+ The ecclesiastical court has however decided differently. In several cases of recent occurrence, the validity of dissenting baptism is clearly established : and consequently, persons baptized in the meeting house, are as fully entitled to christian burial, and to all the hon. ors, immunities, and privileges of consecrated ground, as those baptized in the parish church. But what can the apostolic successors say to this : they claim a monopoly in the manufacture of christians; but by their own ecclesiastical court, this monopoly is broken down; and consequently their claim to be the only ministers of Christ is destroyed." A house divided against itself cannot stand.

* In the prayer book, Charles the First is honoured as a martyr, But this unhappy monarch was baptized at Dunfermline, by a Presby. terian minister; so that, on Tractarian principles he was no christian, much less a martyr. The king of Prussia, godfather to the Prince of Wales, and Prince Albert, his father, were both baptized by presbyterian ministers, and as such baptism is no baptism, they ought not on Tractarian principles, to be called christians. Would the vicar of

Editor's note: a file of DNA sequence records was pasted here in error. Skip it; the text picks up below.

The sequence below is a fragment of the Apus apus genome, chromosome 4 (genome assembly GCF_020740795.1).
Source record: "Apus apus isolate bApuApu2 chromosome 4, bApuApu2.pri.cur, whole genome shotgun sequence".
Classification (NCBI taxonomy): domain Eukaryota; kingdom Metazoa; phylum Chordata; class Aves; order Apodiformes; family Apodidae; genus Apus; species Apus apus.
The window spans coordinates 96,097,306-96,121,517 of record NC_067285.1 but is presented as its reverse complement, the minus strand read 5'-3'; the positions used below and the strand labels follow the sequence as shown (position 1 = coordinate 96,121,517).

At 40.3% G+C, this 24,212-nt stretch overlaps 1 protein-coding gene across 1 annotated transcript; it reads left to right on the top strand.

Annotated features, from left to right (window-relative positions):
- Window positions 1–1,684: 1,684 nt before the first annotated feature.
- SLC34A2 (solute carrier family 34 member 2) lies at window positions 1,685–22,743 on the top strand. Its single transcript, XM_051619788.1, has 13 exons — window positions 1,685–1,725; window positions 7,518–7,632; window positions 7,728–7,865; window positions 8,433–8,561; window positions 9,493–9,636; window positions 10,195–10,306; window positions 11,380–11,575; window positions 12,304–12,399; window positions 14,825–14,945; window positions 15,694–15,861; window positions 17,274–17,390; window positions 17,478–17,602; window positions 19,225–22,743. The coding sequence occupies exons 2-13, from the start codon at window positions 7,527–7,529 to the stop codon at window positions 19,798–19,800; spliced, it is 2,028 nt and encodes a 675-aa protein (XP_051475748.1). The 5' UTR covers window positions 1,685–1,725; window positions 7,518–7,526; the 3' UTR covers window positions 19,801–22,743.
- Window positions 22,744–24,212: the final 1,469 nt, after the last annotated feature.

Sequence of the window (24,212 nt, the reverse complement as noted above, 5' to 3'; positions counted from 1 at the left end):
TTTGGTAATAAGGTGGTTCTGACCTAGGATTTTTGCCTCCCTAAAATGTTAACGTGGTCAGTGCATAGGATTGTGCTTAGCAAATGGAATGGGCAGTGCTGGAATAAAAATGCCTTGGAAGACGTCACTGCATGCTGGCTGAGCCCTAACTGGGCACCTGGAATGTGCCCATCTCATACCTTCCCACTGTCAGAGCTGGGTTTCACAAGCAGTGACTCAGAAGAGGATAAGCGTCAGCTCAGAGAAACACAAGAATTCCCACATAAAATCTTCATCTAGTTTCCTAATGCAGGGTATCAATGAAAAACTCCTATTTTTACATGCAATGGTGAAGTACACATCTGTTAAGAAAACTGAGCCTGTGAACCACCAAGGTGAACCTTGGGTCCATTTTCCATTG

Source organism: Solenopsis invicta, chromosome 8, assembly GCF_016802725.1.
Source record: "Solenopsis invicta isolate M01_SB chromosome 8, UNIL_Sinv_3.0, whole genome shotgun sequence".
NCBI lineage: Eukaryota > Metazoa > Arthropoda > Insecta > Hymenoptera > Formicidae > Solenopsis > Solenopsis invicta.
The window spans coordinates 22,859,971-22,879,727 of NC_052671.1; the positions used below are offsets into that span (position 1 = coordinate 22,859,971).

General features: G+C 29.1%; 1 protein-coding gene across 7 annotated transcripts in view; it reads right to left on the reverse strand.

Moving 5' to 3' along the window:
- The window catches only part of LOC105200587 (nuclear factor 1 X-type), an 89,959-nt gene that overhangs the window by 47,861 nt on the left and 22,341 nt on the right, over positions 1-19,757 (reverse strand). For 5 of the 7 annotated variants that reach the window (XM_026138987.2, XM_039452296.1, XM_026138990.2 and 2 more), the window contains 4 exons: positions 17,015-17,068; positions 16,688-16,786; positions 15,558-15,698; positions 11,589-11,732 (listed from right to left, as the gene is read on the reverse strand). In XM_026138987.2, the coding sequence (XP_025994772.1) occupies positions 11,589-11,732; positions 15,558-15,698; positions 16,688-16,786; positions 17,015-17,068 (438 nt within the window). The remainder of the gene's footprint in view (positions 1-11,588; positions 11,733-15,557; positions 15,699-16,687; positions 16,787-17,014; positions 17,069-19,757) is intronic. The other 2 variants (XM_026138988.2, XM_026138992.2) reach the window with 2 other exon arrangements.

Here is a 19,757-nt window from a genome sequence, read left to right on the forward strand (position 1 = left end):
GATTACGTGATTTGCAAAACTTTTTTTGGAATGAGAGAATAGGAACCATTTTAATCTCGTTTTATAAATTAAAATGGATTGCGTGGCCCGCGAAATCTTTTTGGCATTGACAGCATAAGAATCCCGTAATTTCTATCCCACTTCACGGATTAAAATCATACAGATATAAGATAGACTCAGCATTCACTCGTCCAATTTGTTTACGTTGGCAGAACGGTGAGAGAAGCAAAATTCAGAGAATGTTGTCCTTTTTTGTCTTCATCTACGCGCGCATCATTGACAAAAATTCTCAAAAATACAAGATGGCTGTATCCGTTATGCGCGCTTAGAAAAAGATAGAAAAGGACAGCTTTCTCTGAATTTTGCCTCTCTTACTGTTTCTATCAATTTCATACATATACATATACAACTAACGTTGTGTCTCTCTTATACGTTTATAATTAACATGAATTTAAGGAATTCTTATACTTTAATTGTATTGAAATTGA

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sought to make the apostolic succession the
very sine qua non of our spiritual enjoyment,
and of our spiritual existence ;—you cannot
hear the gospel without it, or pray without it;
you cannot be baptized * without it; you can-
not be confirmed without it; you cannot eat
the supper of the Lord without it; you cannot
be properly married without it; you cannot
be properly buried without it;—it is all in all
-the one thing needful—the sovereign balm
for every wound and cordial for every fear:-
even if it walk in the counsel of the ungodly,
or stand in the way of sinners, or sit in the
seat of the scornful, you must still say, "whi-
ther thou goest I will go, and where thou lod-
gest I will lodge," or else you are no christian,
no member of Christ's church, and no inheri-
tor of the kingdom of Heaven.
Gedney, and of Bassing bourn, refuse christian burial to these distin-
guished individuals ? to be impartial they ought. Vide Cumming's
Lectures, p. 57.

* It may be necessary to observe that I have used the term baptism in its popular acceptation. My opinion is that aspersion or sprinkling is not the proper mode, and that unconscious babes are not the proper subjects of this ordinance, I agree with the doctrine of the church of England, which is, that dipping and baptizing are synonymous terms. " (If they shall certify him that the child may be well endure it), he shall dip it in the water discreetly and warily," &c.-Prayer Book.